• Anna from Elfen Lied... When first introduced, she is an adorable and happy, if dimwitted, young girl who loves to run. Her father is disappointed with her lack of intelligence, and transforms her into an enormous, horribly mutated creature with super-intelligence and precognitive ability. She cannot support the weight of her gigantic head, and so must remain virtually immobile in a pool. Remember how she loved to run? Yeah.
    • She gets better, is overjoyed when she realizes she can't do simple math.
  • The zombies, walking skeletons and ghouls of Delicious in Dungeon are the re-animated corpses and ghosts of adventurers who couldn't be revived for various reasons.
  • King of Thorn has the "mother monster", which is eventually revealed to have been a human (Shizuku) who succumbed to The Virus.
  • World Embryo - The enemy virus, Kanshu, were once humans who lost their memories and transformed into hideous beings upon listening to the infected radio signals in their cell phones.
  • Bleach. Every Hollow started out as a lost human soul. Eventually, it lost its heart, whether through time or the attacks of another hollow, and became a monster, feeling nothing but the desire to murder and a hunger for souls.
    • If they survive long enough, Hollows can "get over it" on their own (or if someone else removes their mask or uses the Hogyoku on them) and become Arrancar, who are intelligent creatures and apparently don't need to eat souls anymore (considering that they have copious amounts of regular food in Las Noches and only three or so Arrancar are ever shown any desire to eat anyone... and of those, one is a Mad Scientist who's turned his minions into edible medicine and another has the ability to gain the powers of anyone he eats, so they're not just eating for the sake of eating.)
  • Similarly, the Akuma of D.Gray-Man. As with Hollows, their hunters know, at least in abstract that they contain the souls of innocent people forever tortured until the Akuma are destroyed and they're released, but only Allen has to confront the vision of them on a daily basis. As with Hollows (though in Bleach it's a different story), leveling up obscures more and more the original souls, until even Allen can't see them anymore. It also makes new souls in the process.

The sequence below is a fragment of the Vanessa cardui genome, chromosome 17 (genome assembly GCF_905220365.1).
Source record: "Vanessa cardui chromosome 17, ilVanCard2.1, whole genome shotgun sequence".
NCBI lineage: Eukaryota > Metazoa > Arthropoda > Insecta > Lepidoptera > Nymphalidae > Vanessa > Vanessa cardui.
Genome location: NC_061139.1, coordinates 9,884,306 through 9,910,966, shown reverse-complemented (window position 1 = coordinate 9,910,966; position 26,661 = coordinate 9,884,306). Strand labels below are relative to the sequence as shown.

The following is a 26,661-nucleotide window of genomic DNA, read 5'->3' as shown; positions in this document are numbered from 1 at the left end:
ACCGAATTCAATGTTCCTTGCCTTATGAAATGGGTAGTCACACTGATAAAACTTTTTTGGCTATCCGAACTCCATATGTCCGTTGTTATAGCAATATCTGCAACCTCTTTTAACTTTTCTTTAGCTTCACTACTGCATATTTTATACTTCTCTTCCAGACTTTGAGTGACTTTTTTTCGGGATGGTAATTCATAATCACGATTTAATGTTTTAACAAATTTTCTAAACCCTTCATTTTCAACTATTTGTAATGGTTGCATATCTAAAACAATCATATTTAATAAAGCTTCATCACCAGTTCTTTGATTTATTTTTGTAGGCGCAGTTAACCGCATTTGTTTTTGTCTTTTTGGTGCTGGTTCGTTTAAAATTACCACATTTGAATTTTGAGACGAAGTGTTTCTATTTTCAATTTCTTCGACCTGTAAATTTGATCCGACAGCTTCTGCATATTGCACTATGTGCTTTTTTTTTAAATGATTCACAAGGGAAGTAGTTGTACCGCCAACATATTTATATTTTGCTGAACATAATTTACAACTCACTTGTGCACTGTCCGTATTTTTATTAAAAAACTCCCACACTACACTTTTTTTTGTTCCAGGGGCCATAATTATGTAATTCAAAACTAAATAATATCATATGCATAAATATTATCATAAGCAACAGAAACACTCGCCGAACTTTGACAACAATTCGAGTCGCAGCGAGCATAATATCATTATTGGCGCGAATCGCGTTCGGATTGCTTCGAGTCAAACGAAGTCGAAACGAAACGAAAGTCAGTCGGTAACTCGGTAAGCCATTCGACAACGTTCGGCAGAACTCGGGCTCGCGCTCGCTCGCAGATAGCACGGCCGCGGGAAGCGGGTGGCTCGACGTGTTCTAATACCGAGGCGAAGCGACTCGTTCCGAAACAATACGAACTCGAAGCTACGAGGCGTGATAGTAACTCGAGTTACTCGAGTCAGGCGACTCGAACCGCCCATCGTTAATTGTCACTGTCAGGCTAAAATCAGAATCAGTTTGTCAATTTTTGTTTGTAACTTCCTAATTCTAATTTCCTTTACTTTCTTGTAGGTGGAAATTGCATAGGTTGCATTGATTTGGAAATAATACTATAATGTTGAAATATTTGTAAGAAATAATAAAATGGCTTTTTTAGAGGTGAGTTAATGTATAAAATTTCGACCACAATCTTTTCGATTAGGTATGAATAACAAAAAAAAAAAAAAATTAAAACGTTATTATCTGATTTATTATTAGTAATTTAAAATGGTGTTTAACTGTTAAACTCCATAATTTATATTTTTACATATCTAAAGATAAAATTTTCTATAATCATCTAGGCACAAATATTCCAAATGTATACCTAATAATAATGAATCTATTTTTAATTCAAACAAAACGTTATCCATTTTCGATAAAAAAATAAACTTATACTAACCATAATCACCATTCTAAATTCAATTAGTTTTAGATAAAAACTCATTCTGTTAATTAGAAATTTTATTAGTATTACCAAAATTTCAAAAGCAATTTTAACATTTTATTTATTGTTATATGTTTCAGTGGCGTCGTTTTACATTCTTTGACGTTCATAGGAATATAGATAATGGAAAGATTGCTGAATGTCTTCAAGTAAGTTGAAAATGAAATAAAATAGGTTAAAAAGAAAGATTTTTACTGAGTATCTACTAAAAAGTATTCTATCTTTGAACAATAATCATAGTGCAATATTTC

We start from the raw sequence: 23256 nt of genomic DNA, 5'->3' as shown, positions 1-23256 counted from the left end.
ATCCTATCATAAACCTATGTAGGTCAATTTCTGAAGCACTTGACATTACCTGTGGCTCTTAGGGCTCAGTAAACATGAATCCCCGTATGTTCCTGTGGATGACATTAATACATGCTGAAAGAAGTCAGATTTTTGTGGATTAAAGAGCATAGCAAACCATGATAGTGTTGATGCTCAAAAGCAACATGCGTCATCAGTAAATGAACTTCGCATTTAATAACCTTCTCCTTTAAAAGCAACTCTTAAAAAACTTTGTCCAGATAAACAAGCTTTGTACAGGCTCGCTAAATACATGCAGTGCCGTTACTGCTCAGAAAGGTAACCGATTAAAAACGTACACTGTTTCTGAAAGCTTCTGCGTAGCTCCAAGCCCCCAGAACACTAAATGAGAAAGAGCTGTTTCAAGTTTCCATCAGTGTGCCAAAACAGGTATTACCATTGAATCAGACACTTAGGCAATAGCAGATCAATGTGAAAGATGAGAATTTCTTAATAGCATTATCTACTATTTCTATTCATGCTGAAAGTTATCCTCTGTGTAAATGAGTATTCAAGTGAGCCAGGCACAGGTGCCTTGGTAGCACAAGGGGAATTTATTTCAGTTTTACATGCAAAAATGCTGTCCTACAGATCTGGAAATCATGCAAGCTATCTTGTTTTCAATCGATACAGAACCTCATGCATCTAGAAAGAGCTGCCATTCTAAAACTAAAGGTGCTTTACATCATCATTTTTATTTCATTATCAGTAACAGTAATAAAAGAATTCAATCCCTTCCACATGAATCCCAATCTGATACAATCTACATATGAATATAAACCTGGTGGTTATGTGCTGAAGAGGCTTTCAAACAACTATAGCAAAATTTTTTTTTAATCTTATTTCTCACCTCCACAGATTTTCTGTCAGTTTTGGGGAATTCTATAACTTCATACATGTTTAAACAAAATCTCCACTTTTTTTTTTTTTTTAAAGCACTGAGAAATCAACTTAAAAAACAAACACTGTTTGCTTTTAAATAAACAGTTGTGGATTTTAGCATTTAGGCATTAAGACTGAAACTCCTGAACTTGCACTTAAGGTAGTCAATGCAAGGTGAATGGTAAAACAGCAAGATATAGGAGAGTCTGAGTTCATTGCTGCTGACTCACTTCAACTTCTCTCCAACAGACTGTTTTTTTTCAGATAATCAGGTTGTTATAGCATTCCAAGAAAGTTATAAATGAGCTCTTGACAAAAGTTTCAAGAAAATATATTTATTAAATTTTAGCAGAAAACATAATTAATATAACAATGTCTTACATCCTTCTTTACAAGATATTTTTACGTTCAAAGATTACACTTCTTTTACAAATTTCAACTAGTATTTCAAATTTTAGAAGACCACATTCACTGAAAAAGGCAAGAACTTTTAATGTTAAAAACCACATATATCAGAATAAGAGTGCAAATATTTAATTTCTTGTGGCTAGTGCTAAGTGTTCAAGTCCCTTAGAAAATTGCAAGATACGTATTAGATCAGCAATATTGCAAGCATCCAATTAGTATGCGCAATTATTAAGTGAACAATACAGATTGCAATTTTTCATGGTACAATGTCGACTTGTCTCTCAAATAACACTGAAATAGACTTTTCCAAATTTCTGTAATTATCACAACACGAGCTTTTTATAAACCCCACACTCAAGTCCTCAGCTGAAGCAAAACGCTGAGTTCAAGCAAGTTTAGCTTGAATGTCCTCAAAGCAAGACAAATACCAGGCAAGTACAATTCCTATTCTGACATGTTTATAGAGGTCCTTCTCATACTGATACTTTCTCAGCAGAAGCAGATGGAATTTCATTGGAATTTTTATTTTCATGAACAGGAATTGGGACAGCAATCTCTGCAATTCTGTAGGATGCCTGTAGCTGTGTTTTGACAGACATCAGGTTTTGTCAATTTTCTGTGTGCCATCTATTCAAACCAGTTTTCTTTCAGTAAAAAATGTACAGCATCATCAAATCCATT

• Many of the monsters in Sailor Moon, were (for the most part) originally human. Some of the Youma in the first season and the Phage of the last season. Sailor Moon's power to restore the Phage to normal actually shocks the Starlights, as they had to simply destroy them because they lacked the power to do so without their princess. A single human-based Daimon also appeared in a flashback which was closer to their manga version. The lemures were also either human or human-like aliens before their queen stole their dreams. Then they got weird. And the Witches Five were, essentially, humans possessed by Daimon Seeds.
    • Also inverted, where a few enemies like the Great Youma were monsters born into human form.
  • Hakkai from Saiyuki.
    • Though he's not terribly monstrous or inhuman now, even in his demon form, and only really has to avoid it because the minus wave currently makes demons Ax-Crazy.